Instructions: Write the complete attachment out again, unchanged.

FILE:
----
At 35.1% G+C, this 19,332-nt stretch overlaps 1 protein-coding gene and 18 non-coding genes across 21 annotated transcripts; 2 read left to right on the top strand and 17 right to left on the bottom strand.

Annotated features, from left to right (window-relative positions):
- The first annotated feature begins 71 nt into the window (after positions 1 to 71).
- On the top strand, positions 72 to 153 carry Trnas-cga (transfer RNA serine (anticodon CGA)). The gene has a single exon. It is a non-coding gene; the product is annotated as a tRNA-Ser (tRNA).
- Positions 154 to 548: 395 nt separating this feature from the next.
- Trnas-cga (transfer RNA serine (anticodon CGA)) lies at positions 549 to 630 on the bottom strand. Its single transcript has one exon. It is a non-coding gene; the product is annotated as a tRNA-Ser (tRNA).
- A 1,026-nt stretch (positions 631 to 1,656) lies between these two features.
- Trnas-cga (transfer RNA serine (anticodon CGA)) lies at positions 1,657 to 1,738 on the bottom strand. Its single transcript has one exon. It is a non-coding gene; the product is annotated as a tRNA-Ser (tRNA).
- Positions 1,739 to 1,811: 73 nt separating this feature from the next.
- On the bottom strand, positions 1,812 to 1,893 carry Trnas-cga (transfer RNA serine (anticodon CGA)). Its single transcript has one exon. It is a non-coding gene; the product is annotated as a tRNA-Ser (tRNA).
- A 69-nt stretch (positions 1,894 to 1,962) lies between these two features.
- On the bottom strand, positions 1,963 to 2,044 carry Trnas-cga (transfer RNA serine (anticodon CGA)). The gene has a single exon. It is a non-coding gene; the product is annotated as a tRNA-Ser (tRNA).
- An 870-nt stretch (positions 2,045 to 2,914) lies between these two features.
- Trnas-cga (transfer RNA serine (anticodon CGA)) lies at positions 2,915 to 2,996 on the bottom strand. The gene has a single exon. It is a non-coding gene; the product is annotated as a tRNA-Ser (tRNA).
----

At 35.1% G+C, this 19,332-nt stretch overlaps 1 protein-coding gene and 18 non-coding genes across 21 annotated transcripts; 2 read left to right on the top strand and 17 right to left on the bottom strand.

Annotated features, from left to right (window-relative positions):
- The first annotated feature begins 71 nt into the window (after positions 1 to 71).
- On the top strand, positions 72 to 153 carry Trnas-cga (transfer RNA serine (anticodon CGA)). The gene has a single exon. It is a non-coding gene; the product is annotated as a tRNA-Ser (tRNA).
- Positions 154 to 548: 395 nt separating this feature from the next.
- Trnas-cga (transfer RNA serine (anticodon CGA)) lies at positions 549 to 630 on the bottom strand. Its single transcript has one exon. It is a non-coding gene; the product is annotated as a tRNA-Ser (tRNA).
- A 1,026-nt stretch (positions 631 to 1,656) lies between these two features.
- Trnas-cga (transfer RNA serine (anticodon CGA)) lies at positions 1,657 to 1,738 on the bottom strand. Its single transcript has one exon. It is a non-coding gene; the product is annotated as a tRNA-Ser (tRNA).
- Positions 1,739 to 1,811: 73 nt separating this feature from the next.
- On the bottom strand, positions 1,812 to 1,893 carry Trnas-cga (transfer RNA serine (anticodon CGA)). Its single transcript has one exon. It is a non-coding gene; the product is annotated as a tRNA-Ser (tRNA).
- A 69-nt stretch (positions 1,894 to 1,962) lies between these two features.
- On the bottom strand, positions 1,963 to 2,044 carry Trnas-cga (transfer RNA serine (anticodon CGA)). The gene has a single exon. It is a non-coding gene; the product is annotated as a tRNA-Ser (tRNA).
- An 870-nt stretch (positions 2,045 to 2,914) lies between these two features.
- Trnas-cga (transfer RNA serine (anticodon CGA)) lies at positions 2,915 to 2,996 on the bottom strand. The gene has a single exon. It is a non-coding gene; the product is annotated as a tRNA-Ser (tRNA).